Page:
One of Ragasa's acquaintances says the BIR officer and her constant companion Victor Manlongat visit the properties almost every weekend. "She's very luxurious," said a retired BIR official who has personally witnessed Ragasa's lifestyle.
A check with the City Assessor's Office in Calamba yielded no property declarations in the name of Ragasa or Manlongat, a retired BIR employee. But three parcels of land that correspond to Ragasa's alleged Greenheights properties show that they belong to two couples who share the same surname: Artemio and Josefina M. Mercado, and Josefino and Violeto G. Mercado.
There is no Maria Makiling Greenheights property listed in Ragasa's SALs. In her earlier years in the BIR, Ragasa's listed address was 615 Boni Avenue, Mandaluyong. After her contractor-husband died, it became Sto. Niño, Meycauayan, Bulacan. A check with the City Assessor in Meycauayan, however, showed no records of real property tax payment in her name.
On weekdays, Ragasa is said to stay at a condominium in Richbelt Towers on Annapolis St., Greenhills, an upmarket residential area in San Juan. The monthly rental of a three-bedroom apartment there is about P32,000. The going rate for condominiums in the area ranges from P35,000 to 40,000 per square meter. When the PCIJ called her there, the woman who answered the phone said, "Dati ho dito s'ya nakatira pero hindi na ngayon (She used to live her but not anymore)." Ragasa, however, never declared Richbelt Towers as her address in any of the records that are in her 201 employment file at the BIR.
BIR insiders say, however, that Edwin Abella, formerly Assistant Commissioner of the Large Taxpayers Service and recently appointed regional director of Quezon City, easily beats many of them when it comes to property ownership. He has a house in 1817 Job St., Jordan Plains, Novaliches — his listed address — but his mother-in-law, who now lives there reportedly with a sister-in-law and her family, says "he only comes here on weekends."
He has another house Xavierville Avenue in Quezon City that has its own security guard. When visited by PCIJ, the house was being refurbished.
Widely known in the BIR as a cockfighting enthusiast, Abella owns a cock farm in Norzagaray, Bulacan. The property is known as Strike Eagle Farm, but Abella's SALs indicate it only as "pasture" land. Someone who has visited the property, though, says the only animals he saw there were fighting cocks. A senior tax examiner in the national office also confirms that some of his BIR colleagues frequent Abella's cock farm.
Abella's declared net worth has grown steadily from P3.8 million in 1999, to P4.3 million 2000, P4.6 million in 2001, to P8.4 million in 2002. In a faxed reply to PCIJ's queries, however, Abella said his total income for 2001 was actually a mere P902,000, derived not only from salaries from the BIR and the University of the Philippines (where he teaches at the College of Law), but also from lecture fees as a reviewer in various law schools, honoraria from lectures in seminars, "plus a modest income from agricultural products."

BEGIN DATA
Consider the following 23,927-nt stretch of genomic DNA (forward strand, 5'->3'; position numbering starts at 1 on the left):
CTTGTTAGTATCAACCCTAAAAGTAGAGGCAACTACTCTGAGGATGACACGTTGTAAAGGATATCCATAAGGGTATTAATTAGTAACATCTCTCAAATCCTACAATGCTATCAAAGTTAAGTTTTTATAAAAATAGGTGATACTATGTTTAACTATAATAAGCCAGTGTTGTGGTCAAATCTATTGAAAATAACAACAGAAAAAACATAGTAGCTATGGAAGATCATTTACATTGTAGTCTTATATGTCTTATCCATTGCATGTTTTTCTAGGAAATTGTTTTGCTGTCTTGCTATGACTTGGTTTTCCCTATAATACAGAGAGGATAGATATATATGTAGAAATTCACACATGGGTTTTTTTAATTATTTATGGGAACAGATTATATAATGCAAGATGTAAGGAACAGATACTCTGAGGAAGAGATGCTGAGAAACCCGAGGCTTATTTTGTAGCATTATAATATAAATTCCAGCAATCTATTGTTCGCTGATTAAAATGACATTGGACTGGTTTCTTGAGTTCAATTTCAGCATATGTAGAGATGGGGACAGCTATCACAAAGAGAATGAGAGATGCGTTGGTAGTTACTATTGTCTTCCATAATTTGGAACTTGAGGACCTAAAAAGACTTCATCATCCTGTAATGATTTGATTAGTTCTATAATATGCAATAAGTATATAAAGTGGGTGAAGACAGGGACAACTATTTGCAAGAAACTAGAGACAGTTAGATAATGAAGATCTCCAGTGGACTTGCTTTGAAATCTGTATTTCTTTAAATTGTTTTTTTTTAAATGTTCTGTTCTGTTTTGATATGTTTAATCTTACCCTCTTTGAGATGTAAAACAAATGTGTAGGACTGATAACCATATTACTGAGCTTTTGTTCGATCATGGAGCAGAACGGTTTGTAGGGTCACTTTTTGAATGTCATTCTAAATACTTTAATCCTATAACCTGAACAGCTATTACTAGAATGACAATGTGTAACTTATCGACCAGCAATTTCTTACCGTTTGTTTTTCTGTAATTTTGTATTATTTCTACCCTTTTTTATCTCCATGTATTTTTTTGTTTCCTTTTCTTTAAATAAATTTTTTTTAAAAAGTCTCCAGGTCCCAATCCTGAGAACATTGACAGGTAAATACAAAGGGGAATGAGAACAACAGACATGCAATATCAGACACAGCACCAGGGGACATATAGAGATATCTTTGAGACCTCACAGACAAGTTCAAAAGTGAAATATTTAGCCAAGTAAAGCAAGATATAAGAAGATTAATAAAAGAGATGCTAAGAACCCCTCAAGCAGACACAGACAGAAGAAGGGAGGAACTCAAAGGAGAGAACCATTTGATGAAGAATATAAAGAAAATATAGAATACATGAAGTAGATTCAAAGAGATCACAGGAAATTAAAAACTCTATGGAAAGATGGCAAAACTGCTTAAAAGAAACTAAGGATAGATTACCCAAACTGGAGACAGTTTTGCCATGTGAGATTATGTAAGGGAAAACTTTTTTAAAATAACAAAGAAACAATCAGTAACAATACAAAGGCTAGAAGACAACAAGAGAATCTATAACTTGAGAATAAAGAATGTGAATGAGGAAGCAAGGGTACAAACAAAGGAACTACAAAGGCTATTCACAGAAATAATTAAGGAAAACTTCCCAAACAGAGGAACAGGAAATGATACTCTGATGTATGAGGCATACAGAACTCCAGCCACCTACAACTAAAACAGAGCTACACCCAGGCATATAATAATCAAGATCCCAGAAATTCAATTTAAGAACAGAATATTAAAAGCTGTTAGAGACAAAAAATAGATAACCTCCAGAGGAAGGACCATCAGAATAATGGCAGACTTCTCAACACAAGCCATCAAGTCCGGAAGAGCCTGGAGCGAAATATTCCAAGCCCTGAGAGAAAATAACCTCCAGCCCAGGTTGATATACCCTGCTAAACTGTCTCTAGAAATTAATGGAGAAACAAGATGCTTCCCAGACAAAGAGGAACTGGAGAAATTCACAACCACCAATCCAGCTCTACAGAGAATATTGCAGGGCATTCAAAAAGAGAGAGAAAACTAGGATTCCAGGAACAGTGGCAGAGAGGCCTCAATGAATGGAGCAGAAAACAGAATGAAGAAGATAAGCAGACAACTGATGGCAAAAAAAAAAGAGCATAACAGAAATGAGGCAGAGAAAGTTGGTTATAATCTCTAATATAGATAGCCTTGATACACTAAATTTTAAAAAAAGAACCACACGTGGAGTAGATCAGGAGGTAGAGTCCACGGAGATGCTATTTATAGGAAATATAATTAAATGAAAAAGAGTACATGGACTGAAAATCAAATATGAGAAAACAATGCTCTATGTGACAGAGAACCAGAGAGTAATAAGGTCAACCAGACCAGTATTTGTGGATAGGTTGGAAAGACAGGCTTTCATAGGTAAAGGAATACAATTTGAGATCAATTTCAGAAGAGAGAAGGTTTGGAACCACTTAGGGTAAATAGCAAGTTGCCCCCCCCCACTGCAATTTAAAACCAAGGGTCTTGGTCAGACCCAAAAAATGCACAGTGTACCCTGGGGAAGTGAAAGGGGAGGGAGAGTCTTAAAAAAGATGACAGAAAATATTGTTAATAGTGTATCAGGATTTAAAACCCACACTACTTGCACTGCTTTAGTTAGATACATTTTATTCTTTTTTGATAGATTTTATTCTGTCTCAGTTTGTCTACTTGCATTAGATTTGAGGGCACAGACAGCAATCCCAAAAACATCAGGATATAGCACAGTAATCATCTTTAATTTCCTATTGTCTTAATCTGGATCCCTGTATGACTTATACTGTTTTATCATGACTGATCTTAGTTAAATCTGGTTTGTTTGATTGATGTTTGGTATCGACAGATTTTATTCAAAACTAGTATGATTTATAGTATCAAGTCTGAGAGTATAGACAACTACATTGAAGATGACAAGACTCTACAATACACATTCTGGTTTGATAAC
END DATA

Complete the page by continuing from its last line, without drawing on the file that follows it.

In 2002, his "sweepstake winnings" added to his family income, said Abella.
"While I was able to purchase properties during my stint with the BIR, these properties acquired were all within my legal means," Abella wrote.
His name, however, has been dragged in a number of controversial tax-related cases and issues in the bureau. One of these was the Joaquin O. Ramirez estate tax return case, which became the subject of an investigation by the bureau in 1989 and 1991. It was also the target of a privileged speech delivered by then former Senator Ernesto Maceda, who denounced the case as an example of anomalies in the BIR.
The estate tax case involved some P344 million in tax deficiencies that arose from the "the fraudulent estate tax return" filed by Marisol T. Ramirez, daughter of the late Joaquin Ramirez. The amount covered a 50-percent statutory surcharge for filing a fraudulent estate tax return and a 20 percent interest covering three years.
The P344-million tax deficiency assessed was eventually reduced to P1.6 million, upon the recommendation of Abella and fellow revenue examiner Felix Sumbillo, both of whom took on the case despite the absence of a Letter of Authority authorizing them to do so. At the time Abella and Sumbillo were revenue examiners for the BIR's banks, financing and insurance division.
An anti-graft case was consequently filed by a private individual with the National Bureau of Investigation against the BIR officials and employees involved in the processing and investigation of the Ramirez estate tax return. The case remains unresolved.